The head of the southern Russian region of Chechnya, Ramzan Kadyrov, has denied media reports that he deployed troops to Syria to fight on the side of President Bashar al-Assad. Meanwhile, the Kremlin and the Federation Council, the upper chamber of Russia’s parliament, have been forced to explain footage of Russian forces fighting in Syria recently aired during a prime-time TV show.
The Kremlin has repeatedly claimed that Russia’s involvement in Syria is limited to air support for the Syrian government forces, and that Russian troops have not been, and will not be, involved in ground operations.
But on Sunday, a weekly show on state television hosted by Dmitry Kiselev, the head of Russia’s Sputnik international broadcasting corporation, featured footage of Russian commandos in combat operations in Syria.
Kremlin spokesman Dmitry Peskov refused to comment on the footage, redirecting inquiries to the Defense Ministry.
The head of the Federation Council’s defense and security committee, Viktor Ozerov, did comment on the footage. He claimed the ground operations by Russian special forces in Syria are “aimed at destroying terrorists” and therefore do not require parliamentary approval.
On December 7, the independent Dozhd (Rain) TV channel, citing an unnamed source in the Chechen government, announced that Chechen special forces were being deployed to Syria. Dozhd posted amateur video footage featuring a group of Chechen soldiers identified as “military police” listening to the parting words of Chechnya’s Mufti (highest Muslim authority), Salakh Mejiyev, prior to their departure for Syria.
Speaking in Chechen, Mufti Mejiev says, as translated by Dozhd: “Kadyrov asked Putin to send him there. He said he wishes to go there to save Muslims. I swear by Allah, many wish to go there and our ruler is the first among them. People envy those who are going there, as you are.”
Russia’s Izvestia newspaper reported that two Chechen battalions specially trained to fight terrorists have been deployed to Syria. According to Izvestia’s sources, the Chechen battalions will be providing security for Russia’s military base located in Latakia province.
In a post on his personal Instagram feed, Kadyrov denied he has dispatched troops to Syria. “It is very well known that Russian forces do not participate in ground operations in Syria.”
Despite Kadyrov’s denial, Radio Free Europe/Radio Liberty posted a video on YouTube last week showing members of Chechnya’s special forces in their signature uniforms and red berets, gathered at the Khankala military base outside the Chechen capital of Grozny. In the video, labeled, in Russian, “Kadyrov’s (i.e. Chechen) special forces deployed to Syria,” the troops chat in their native Chechen (with Russian subtitles).
Experts say this is not the first deployment of Chechens to Syria.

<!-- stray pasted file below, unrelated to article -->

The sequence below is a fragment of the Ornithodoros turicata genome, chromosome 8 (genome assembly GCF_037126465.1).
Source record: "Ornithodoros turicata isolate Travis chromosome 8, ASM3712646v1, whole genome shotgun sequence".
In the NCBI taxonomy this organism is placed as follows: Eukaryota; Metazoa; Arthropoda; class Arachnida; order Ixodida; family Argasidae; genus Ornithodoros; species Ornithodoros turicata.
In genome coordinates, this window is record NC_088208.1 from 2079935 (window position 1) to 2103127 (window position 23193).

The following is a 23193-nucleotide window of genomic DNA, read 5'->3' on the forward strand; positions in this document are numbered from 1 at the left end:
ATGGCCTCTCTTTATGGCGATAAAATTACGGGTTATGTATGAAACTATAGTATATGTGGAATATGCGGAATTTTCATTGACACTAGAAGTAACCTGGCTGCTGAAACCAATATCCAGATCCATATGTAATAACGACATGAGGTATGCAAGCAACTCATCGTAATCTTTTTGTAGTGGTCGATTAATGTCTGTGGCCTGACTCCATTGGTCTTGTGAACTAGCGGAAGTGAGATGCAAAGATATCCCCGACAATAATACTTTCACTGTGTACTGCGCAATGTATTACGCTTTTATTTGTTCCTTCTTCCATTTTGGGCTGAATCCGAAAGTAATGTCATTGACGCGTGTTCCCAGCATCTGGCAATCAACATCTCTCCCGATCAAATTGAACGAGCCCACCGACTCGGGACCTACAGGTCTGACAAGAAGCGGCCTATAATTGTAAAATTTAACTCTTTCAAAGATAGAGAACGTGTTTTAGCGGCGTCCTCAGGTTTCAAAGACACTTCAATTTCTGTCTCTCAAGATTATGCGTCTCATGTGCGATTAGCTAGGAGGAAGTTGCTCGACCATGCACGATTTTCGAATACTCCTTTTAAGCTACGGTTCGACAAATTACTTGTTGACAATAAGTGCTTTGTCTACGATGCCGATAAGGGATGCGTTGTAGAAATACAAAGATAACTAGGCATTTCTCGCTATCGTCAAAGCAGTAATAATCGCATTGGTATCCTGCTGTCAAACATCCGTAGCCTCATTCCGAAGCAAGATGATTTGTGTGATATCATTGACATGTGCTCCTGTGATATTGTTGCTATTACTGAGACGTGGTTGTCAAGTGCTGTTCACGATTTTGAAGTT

“There are already about 600 Chechen government troops practically since last year,” Milrad Fatullayev, chief editor of the RIA Derbent state news agency told VOA. While there are numerous reliable sources confirming the deployment of Chechen special forces to Syria, there is very little information about the use of Chechen troops in actual combat.
“It is possible they are being used in mopping-up operations and in rough terrain, just like… in Georgia,” Fatullayev said, referring to Russia’s military intervention in Georgia in 2008.
Ironically, it was Ramzan Kadyrov who first announced and then denied the involvement of Chechen government troops in combat operations in Syria.
In an interview with Rossiya-24 state television last February, Kadyrov said that Chechen special forces are fighting the Islamic State group in Syria and Iraq “from within.” He also spoke for the first time of losses those troops are suffering in the Middle East.
FILE – Chechen special forces listen to Chechnya’s regional leader Ramzan Kadyrov (unseen) deliver a speech in Chechnya’s capital of Grozny, Russia, Dec. 28, 2014. Some experts believe, if Russia is deploying Chechen forces to Syria, then it is doing so as casualties among Chechens would not cause the same alarm among the general Russian population as deaths of ethnic Russians would.
The Kremlin categorically denied Kadyrov’s claim that Chechen forces are fighting in Syria. After that, Kadyrov’s representative Alvi Karimov declared: “Ramzan Kadyrov never said that Chechen forces are fighting in Syria.”
According to Chechnya’s official television channel, Grozny TV, Chechen special forces have been intensively training under the supervision of the GRU, Russia’s military intelligence agency. In February 2015, the Chechen government started building a training facility for special troops in Chechnya’s Gudermes district.
Pavel Felgenhauer, a senior fellow at the Jamestown Foundation, a Washington-based think tank, believes the Kremlin benefits by the deployment of Chechen troops, given that a “majority of Russians do not really consider Chechnya or the Chechens as truly Russian, so potential Chechen casualties in Syria will not cause unwanted alarm or tension among the general population.”
Meanwhile, the Kavkazsky Uzel (Caucasian Knot) website reported Tuesday that 12 soldiers stationed at the Khankala base in Chechnya have been dismissed from military service for refusing to deploy to Syria. The website cited unnamed “Chechen sources.”